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The relationship between coronary risk factors and elevated 1-h postload plasma glucose levels in patients with established coronary heart disease


Correspondence: Hongwei Li, Cardiovascular Center, Beijing Friendship Hospital, Capital Medical University, Beijing 100050, China. Tel.: 0086 10 63139780; Fax: 0086 10 63138019; E-mail:



Recent studies have shown that an elevated 1-h postload plasma glucose (1hPG) is able to identify subjects with normal glucose tolerance (NGT) at high risk for future type 2 diabetes and atherosclerotic cardiovascular disease. However, clinical studies about the characteristics of coronary heart disease (CHD) patients with elevated 1hPG are lacking. The aim of this study was to analyse the 1hPG level in CHD patients with NGT.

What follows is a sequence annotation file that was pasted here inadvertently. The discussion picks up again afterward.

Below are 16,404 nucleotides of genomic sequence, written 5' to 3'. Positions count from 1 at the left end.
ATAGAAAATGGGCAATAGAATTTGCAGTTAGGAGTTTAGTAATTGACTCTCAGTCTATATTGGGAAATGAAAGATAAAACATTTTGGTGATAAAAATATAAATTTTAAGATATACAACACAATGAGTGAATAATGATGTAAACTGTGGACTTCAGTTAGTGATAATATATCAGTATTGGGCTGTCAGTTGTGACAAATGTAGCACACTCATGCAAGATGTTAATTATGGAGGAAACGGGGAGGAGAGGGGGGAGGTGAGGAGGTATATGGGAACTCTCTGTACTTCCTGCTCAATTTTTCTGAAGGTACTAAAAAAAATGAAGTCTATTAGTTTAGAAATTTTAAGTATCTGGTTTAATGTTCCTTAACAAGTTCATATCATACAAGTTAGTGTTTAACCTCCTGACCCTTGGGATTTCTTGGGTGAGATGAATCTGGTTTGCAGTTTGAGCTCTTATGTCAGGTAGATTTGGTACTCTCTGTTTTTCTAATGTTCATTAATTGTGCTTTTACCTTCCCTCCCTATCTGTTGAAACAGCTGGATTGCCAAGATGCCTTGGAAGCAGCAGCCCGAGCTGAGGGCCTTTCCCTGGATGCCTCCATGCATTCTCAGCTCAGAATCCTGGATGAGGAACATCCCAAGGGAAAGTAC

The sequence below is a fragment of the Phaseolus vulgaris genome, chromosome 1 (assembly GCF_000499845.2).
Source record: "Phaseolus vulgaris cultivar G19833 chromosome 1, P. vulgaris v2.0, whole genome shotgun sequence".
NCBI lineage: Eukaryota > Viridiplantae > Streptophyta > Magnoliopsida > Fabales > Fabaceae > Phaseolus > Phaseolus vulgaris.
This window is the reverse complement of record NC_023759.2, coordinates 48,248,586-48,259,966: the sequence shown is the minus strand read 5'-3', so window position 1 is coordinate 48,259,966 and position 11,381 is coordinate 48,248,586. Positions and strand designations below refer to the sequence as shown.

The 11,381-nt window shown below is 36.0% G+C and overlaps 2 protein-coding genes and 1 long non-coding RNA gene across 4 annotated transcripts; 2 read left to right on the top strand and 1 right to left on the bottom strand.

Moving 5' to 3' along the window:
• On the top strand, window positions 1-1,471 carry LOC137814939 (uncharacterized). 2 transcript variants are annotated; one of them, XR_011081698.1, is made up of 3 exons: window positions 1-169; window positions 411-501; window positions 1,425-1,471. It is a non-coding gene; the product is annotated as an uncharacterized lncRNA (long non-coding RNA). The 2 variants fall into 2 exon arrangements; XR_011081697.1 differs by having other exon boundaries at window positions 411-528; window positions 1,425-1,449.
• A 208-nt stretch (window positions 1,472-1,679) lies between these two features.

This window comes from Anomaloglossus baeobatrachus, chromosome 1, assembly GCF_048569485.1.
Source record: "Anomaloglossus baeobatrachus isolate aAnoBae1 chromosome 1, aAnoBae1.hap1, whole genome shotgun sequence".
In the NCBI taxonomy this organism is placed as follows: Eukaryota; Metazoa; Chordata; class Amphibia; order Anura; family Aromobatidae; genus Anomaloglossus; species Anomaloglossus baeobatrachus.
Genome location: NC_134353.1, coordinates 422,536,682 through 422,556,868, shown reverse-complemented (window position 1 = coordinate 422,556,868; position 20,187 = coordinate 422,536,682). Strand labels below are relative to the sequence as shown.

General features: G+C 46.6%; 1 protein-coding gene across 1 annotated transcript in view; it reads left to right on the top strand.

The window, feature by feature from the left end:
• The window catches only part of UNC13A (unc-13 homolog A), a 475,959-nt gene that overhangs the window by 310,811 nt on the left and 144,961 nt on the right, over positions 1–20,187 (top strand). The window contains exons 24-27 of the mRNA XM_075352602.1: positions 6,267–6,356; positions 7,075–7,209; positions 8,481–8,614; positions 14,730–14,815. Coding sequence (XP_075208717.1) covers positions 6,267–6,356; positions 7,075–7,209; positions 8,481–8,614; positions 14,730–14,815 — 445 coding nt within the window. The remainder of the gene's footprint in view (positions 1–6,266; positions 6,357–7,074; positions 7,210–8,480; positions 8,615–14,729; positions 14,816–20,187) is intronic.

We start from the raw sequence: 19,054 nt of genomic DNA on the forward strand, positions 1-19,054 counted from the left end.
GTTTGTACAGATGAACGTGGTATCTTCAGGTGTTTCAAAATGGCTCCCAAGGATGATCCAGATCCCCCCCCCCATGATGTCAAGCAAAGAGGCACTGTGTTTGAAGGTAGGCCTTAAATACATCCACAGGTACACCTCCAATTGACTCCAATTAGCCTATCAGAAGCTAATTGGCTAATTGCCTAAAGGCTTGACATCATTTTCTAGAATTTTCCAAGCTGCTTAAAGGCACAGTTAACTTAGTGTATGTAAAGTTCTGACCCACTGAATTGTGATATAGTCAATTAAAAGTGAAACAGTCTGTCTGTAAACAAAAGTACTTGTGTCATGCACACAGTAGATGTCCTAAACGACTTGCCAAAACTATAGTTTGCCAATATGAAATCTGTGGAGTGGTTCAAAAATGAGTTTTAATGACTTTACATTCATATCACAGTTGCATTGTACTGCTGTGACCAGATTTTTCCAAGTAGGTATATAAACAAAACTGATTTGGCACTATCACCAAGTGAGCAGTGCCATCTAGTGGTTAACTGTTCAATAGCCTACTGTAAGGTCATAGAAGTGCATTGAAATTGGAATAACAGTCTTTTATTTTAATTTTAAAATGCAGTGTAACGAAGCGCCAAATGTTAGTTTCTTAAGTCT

A total of 204 CHD patients with NGT were recruited. Subjects underwent an oral glucose tolerance test, echocardiography and coronary angiography. Demographic data were recorded and blood samples obtained. According to the 1hPG cut-off point of 8·6 mm, patients were divided into two groups: 1hPG ≥ 8·6 mm (n = 65) and 1hPG < 8·6 mm (n = 139).


Compared with the 1hPG < 8·6 mm group, subjects with 1hPG ≥ 8·6 mm had a worse metabolic profile, exhibiting significantly higher body mass index, systolic blood pressure, triglyceride level and lower HDL-cholesterol level. Plasma high-sensitivity CRP (hsCRP) levels were higher in the 1hPG ≥ 8·6 mm group than in the 1hPG < 8·6 mm group. Coronary angiography revealed that single-vessel changes were more frequent in the 1hPG < 8·6 mm group, but there were no significant differences in the Gensini score.


Patients with CHD with 1hPG ≥ 8·6 mm have a worse metabolic profile, higher levels of hsCRP and multi-vessel coronary atherosclerosis. These findings suggest that, in patients with CHD, elevated 1hPG increases coronary risk factors and may be a marker for early-stage glucose intolerance.